“I see the number of well-informed clients with specific design goals growing every day,” states Dan Kennard, president/director of design, Fusion Hardware Group, Inc., in Norcross, GA. “They’re shopping for high-quality products with designs that make visual sense.”
And, most often, consumers are seeking simple, stylish, well-designed pieces. “We continually hear from kitchen and bath designers the term ‘simple, yet elegant’ when describing cabinet hardware. Yet, that term covers so much, and has different meanings,” shares Bob Schaub, owner/president of Schaub & Co., in Grand Rapids, MI.
As a result, Schaub says many of his firm’s new products have “significant details within the piece, allowing for two-tone finishes – namely relieved surfaces on raised scrolls, or relieved surfaces on inlaid scrolls.” “Very high-end designers are seeking the unusual with the deeply sculptured look,” note Harvey and Corinne Weinberg, co-owners of North River Mint, in New York, NY.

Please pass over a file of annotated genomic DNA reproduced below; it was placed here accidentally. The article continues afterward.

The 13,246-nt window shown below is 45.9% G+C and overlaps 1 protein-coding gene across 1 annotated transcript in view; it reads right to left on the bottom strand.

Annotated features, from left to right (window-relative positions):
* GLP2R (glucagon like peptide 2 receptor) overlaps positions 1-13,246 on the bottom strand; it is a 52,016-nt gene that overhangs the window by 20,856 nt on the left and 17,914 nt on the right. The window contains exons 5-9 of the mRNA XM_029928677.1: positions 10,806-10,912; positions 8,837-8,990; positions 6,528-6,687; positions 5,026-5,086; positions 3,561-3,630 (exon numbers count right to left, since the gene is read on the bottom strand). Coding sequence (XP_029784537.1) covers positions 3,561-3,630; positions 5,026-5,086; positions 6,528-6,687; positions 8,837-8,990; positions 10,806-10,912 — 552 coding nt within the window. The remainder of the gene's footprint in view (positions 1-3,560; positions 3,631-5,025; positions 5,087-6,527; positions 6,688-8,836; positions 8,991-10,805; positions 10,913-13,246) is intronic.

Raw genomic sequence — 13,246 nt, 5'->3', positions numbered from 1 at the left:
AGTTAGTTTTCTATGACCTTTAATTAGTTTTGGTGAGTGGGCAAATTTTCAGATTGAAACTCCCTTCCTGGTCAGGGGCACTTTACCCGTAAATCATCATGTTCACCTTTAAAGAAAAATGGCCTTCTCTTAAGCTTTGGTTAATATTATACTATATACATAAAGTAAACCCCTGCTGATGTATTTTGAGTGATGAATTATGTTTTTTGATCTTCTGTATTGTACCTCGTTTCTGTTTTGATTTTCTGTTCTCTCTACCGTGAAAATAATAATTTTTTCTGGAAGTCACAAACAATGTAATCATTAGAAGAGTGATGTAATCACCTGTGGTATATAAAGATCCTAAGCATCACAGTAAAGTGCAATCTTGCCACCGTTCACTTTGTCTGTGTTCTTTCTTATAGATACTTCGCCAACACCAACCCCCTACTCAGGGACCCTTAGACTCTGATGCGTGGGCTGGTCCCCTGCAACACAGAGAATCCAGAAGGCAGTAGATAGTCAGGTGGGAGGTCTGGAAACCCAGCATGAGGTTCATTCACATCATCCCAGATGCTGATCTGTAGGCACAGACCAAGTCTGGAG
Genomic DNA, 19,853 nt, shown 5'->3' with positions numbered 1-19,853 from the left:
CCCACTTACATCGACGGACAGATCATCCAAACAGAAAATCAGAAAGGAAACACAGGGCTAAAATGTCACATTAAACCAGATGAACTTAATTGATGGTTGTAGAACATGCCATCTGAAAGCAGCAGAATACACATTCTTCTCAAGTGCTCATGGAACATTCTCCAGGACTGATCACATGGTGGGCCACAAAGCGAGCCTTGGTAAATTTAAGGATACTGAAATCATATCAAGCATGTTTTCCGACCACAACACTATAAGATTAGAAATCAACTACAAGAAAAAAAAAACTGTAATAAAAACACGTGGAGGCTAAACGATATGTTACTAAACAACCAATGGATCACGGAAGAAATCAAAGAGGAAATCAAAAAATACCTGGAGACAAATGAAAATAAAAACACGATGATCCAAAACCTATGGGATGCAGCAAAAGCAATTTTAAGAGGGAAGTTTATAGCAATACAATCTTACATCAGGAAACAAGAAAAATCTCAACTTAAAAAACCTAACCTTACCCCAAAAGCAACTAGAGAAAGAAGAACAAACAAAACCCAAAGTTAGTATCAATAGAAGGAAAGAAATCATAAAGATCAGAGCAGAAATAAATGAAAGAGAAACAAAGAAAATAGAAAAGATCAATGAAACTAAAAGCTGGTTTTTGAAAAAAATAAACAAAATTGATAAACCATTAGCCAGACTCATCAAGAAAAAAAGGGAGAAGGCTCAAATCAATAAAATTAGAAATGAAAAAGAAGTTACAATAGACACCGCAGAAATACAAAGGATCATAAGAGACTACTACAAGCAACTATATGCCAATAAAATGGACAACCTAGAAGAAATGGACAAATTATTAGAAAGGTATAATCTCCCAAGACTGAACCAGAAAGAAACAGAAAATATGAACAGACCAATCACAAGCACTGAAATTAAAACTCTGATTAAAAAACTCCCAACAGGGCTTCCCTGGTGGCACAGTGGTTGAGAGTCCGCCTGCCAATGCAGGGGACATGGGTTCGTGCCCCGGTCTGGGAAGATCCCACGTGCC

“The trend is ‘versatility’ products that create conversation. These products make a statement, but still permit the kitchen or bath cabinetry to remain center stage,” offers Donna Flack, category manager of decorative cabinet hardware and wall plates, Liberty Hardware Mfg. Corp., in Winston-Salem, NC.
“We also see sleek, contemporary hardware, parts with smooth lines that blend in and make the furniture stand out and look good. Consumers – and furniture makers – are more aware of having integrated furniture in which the components all coordinate and look good; no one component stands out,” asserts Doug Mockett, owner of Doug Mockett & Co. in Manhattan Beach, CA.
Mockett further reports seeing “more and more people doing, or re-doing, their homes with modern appliances and, therefore with modern cabinetry and accessories for the cabinetry, such as drawer pulls and towel racks/holders.”